Each and every one of us can do something about this chain of events leading to the heartbreaking statistics I’ve listed above.  And it’s each and every one of our responsibility to do so (all the more if you claim the term “Christian” as any part of your identifier).

So here’s my challenge; I want you to take responsibility to do something (anything) more than what you’re doing to address the issues I’ve outlined above.  I challenge you to volunteer your time, your voice, your money, or your home.  Open up your life to the needs you see around you.  If you can encourage someone to adopt, do it.  If you’ve been considering adoption, do it.  If you always think about volunteering when you drive by an agency, or an outreach, or a church; do it.

If you give $100 every month to an organization that educates, or informs, or feeds, or advocates for the orphan, or meets the needs that create less orphans…this month give $150 (chances are, if you’re reading this blog, you can afford it).

I’m tired of counting baby steps towards solutions to problems that are so clearly identified; especially by people who claim to represent the biggest, baddest God to be found.  I can do something more.  You can do something more.  So let’s do it.

Here is a list of places to get started if you just don’t know where to begin.

Your local church.  Talk to your pastor(s) about the significant issues facing your community’s young people.  Together, you could develop an action plan, or assist other local agencies, non-profits, organizations or school systems that are actively working at some of the things that contribute to the problem.

Your local schools.  For the most part, principals will likely be glad for the chance to enlist some help.  Ask what you can do, if there are after school programs you could help with, students that could use a mentor, etc (be prepared for a background check).

Here are some websites that are worth checking out as well (I am Mennonite, so you’ll see a bias reflected).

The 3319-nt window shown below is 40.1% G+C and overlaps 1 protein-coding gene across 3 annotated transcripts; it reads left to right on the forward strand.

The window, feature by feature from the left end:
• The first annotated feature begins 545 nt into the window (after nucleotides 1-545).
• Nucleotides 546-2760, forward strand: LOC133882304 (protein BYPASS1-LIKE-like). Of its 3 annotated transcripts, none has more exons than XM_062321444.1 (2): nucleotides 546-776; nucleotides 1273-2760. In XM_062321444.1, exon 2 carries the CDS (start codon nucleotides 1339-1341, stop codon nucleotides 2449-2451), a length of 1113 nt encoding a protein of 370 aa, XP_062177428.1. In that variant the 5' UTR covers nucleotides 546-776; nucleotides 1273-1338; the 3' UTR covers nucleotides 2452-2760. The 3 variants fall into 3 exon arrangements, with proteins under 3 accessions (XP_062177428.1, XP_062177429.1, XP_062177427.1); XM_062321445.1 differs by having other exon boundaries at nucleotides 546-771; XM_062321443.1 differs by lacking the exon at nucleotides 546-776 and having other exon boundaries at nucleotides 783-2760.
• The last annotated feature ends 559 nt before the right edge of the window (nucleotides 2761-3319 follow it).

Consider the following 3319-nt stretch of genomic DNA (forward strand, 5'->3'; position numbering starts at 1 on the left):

Compassion International

Alliance for Children (my personal favorite, they are facilitating our Colombian adoption)

MCC Global Families program (they support community based education for children and youth around the world)

MEDA (Creating business solutions to poverty)

Mennonite Mission Network

Ten Thousand Villages (creates opportunities for artisans in developing countries to earn income by bringing their products and stories to our markets through long-term fair trading relationships.    Product sales help pay for food, education, healthcare and housing for artisans who would otherwise be unemployed or underemployed).

 Showhope adoption resource

Elegant Tees (buy clothing made by women who have come out of (been rescued from) the sex trade).

This is a very partial list. The chances are, you have more power than you think you do in creating a better world.  If your actions keep even one child from becoming a ‘hardened criminal’ or a victim of the sex trade, isn’t that worth making that change?

I challenge you to make a change for the remainder of Lent, and beyond.  Do something.  Then tell me about it.  Leave me a comment (Facebook, this blog, etc).  I’d love to be encouraged by you in this way, and I’d love to receive the encouragement of your witness as well.

Will you do that?

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4 Responses to My Challenge to the Christian World

  1. Joyce Klingelsmith says:

    Thank you for this post. Our family (we had 2 daughters) welcomed a foster girl into our home when she was 17 and adopted her when she was 20 yrs old. We went through many, many difficult years with her; attempted suicide, anger, lying, fear, etc. which led to many challenges to our family. Through it all, she refused to become a statistic, she entered into therapy (and still receives therapy) and has worked very hard at believing in herself and trusting others. She is a college graduate, married for 17 years with 2 beautiful children. She just called me today and said that she has been accepted into seminary. I know ours may not be the normal story for foster children, but I believe it is a story that demonstrates the power of God to heal and that we can make a difference in the lives of these young people whom society would simply discard.

    • nafzigpa says:

      Thank you for your comment Joyce. As we continue on our own adoption journey, I find myself becoming more and more of an advocate. I so appreciate hearing stories like your own, mixing the joy with the pain.

  2. My wife and I have sponsored a Compassion child for the past 3 years, inspired by the stories told at the Creation Music Festival.

    Perhaps it’s the coward in me, but at this stage in our lives, I’m not sure what more we can do in a more direct sense. We don’t have a lot of financial resources to take in a child ourselves, our house does not have any extra bedrooms, etc.

    One thing that we are doing, though, is getting involved, as best as we can, in our community. Our youth pastor is doing some amazing things in his area, building a new community center outreach program. My wife and I, once we’re done a particular personal journey, see ourselves mentoring in that program so we can organically multiply it in our own area. It’s a long term view, but it’s one of the ways that we see ourselves trying to break those chains.